Beryl is the strongest hurricane ever to form in the Atlantic during June and rapidly intensified from a tropical depression to a Category 4 storm, briefly reaching Category 5 with winds up to 240 km/h (150 mph).

It made landfall in Texas early Monday morning local time as a Category 1 hurricane, causing a dangerous storm surge and the risk of flash flooding.

It is expected to weaken rapidly as it moves further inland, according to the UN World Meteorological Organization (WMO) specialized regional centre Miami, which is operated by the US National Hurricane Center (NHC).

Extra vigilance needed

WMO also warned of a very intense hurricane season, with up to 25 named storms expected through November. Among them, eight to 13 could develop into hurricanes.  

We need to be especially vigilant this year due to near-record ocean heat in the region where Atlantic hurricanes form and the shift to La Niña conditions, which together create the conditions for increased storm formulation,” said Ko Barrett, WMO Deputy Secretary-General.

“This is why WMO and its partners have prioritized early warning action in small islands under the international Early Warnings For All initiative.”

‘Sobering picture’ in Jamaica

As access improves, the full impact of Hurricane Beryl is becoming clear.  

UN humanitarian teams in Jamaica, where the hurricane made landfall at 5:00 PM on July 3, report a “sobering picture of widespread damage and destruction.”

More than 250 roads together with critical infrastructure have been extensively damaged by fallen trees, flooding, and storm surges. Many houses have lost their roofs, according to a humanitarian bulletin issued on Sunday.

“[A UN team] visited Old Harbor Bay, Portland Cottage, Rocky Point, Alligator Pond and Treasure Beach. They witnessed many families in need of water, food, cleaning, and reconstruction supplies for their homes, as well as psychological support.”

About 160,000 people, including 37,000 children, are estimated to require humanitarian assistance.

Devastation caused by Hurricane Beryl on Carriacou Island in Grenada.

© WFP/Jean Paul Laveau

Devastation caused by Hurricane Beryl on Carriacou Island in Grenada.

‘Significant destruction’

In the eastern Caribbean, where Hurricane Beryl first made landfall on 1 July, islands have reported “severe damage” and “significant destruction.”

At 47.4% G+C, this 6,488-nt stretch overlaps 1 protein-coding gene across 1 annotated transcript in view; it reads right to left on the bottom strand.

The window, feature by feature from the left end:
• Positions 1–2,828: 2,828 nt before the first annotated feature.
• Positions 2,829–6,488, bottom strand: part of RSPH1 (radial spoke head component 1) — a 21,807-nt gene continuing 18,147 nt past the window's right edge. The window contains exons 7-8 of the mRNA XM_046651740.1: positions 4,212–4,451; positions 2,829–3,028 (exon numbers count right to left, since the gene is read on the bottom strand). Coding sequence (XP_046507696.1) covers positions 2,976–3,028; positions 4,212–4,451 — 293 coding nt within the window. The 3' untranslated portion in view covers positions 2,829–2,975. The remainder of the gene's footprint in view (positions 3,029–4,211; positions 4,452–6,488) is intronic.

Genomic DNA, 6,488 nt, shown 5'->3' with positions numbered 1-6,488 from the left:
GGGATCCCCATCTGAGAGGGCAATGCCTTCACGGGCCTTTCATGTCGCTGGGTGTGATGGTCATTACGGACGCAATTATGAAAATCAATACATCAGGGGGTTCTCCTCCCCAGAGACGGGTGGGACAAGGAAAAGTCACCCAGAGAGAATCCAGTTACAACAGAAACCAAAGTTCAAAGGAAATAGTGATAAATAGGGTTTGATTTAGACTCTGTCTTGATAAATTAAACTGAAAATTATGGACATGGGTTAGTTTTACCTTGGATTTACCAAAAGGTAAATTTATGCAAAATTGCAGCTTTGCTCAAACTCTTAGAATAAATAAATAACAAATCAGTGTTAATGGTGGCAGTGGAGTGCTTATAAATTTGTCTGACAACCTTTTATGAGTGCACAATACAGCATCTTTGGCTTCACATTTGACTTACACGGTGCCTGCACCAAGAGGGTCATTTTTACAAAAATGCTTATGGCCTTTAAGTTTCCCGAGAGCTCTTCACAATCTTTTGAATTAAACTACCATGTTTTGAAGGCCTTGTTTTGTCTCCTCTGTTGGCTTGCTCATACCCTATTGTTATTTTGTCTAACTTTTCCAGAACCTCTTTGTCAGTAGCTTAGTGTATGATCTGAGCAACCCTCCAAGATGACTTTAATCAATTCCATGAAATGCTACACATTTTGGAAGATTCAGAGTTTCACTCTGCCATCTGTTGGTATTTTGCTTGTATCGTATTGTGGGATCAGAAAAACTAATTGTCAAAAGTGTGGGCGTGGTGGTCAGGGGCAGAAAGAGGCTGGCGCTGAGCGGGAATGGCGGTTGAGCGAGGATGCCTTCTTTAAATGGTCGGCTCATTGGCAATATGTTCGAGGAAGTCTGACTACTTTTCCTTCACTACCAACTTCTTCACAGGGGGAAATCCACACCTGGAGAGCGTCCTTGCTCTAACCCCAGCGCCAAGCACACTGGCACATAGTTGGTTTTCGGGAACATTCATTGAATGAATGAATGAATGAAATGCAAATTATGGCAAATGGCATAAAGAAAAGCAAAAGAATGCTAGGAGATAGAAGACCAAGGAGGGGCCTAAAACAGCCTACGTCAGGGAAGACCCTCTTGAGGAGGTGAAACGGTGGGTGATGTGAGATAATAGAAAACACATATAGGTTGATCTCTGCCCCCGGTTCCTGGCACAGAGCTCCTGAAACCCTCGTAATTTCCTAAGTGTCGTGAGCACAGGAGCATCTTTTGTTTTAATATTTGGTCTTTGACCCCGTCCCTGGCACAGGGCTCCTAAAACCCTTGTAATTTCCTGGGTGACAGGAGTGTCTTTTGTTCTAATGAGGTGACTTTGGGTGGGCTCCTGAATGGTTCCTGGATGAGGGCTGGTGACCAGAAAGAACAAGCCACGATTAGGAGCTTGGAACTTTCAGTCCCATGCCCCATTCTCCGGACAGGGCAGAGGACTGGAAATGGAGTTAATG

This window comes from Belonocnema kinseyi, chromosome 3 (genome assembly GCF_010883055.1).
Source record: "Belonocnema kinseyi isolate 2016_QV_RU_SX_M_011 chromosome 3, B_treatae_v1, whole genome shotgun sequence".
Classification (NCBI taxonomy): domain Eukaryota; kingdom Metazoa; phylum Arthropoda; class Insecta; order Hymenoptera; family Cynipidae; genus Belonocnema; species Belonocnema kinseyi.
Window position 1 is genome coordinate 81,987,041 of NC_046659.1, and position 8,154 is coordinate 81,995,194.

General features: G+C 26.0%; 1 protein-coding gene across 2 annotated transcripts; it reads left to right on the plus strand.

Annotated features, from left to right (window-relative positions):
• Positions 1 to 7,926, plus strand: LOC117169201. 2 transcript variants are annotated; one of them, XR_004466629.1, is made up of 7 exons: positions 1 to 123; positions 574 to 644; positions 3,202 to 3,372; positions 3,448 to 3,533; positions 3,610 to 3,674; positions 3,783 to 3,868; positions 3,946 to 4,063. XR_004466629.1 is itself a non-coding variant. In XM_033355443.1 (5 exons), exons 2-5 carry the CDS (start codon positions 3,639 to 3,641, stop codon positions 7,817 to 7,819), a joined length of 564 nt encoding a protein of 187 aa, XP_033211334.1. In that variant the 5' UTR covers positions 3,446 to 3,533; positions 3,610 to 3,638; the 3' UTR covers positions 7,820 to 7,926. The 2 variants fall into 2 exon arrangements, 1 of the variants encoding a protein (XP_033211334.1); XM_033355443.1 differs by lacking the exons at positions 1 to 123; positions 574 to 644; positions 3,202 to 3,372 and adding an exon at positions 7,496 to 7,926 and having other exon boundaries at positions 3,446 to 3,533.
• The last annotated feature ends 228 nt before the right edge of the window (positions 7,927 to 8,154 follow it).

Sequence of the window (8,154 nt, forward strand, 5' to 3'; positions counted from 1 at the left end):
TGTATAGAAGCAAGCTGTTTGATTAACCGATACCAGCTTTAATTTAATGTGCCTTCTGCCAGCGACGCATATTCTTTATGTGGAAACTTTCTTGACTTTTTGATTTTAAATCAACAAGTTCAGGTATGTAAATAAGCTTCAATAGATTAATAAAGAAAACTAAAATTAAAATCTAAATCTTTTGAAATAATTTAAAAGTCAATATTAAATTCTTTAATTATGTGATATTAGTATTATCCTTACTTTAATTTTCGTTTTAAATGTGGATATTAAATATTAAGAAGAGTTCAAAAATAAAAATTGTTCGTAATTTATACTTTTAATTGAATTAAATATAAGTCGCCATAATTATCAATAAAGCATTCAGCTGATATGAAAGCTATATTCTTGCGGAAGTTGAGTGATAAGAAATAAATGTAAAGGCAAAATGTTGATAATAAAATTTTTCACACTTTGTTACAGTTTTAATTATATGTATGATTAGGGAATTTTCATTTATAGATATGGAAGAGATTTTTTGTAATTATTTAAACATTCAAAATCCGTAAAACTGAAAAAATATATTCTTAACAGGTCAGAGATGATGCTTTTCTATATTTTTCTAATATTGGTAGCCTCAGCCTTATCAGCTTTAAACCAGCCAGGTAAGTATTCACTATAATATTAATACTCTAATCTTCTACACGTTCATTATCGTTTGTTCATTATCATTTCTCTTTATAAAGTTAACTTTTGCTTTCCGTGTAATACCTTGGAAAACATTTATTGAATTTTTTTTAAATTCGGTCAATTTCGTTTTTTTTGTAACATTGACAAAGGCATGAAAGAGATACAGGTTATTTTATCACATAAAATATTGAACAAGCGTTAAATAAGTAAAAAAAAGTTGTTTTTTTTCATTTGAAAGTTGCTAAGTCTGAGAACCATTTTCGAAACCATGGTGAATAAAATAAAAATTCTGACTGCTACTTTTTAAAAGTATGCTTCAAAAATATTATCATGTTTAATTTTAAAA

“Exact numbers remain a challenge, as assessments are ongoing amid damage to logistics, power and communications services, as well as power cuts,” the UN Office for the Coordination of Humanitarian Affairs (OCHA) said in a bulletin, also issued on Sunday.

Damage to small airstrips and reliance on smaller boats are hampering logistics efforts, complicating assessments, and delivery of aid.

In Grenada, Carriacou and Petite Martinique, as well as northern areas, are among the hardest-hit, with limited public transportation links between Carriacou and the mainland.

Union Island in Saint Vincent and the Grenadines is also severely affected. Authorities are housing vulnerable people in tourism facilities and conducting assessments. An unknown number of people have evacuated the island.

UN responding rapidly

Meanwhile, UN teams are supporting national and regional authorities in ongoing assessment and assistance missions.  

Specialist UN Disaster Assessment and Coordination (UNDAC) teams have also deployed to Grenada, and Saint Vincent and the Grenadines to aid the response.

In Jamaica, the UN Children’s Fund (UNICEF) has finalized its response plan and submitted funding requests to key humanitarian donors to meet immediate needs for children and affected families. The agency is also collaborating with other agencies under the leadership of the UN Humanitarian Coordinator to prepare a joint appeal to raise emergency funds.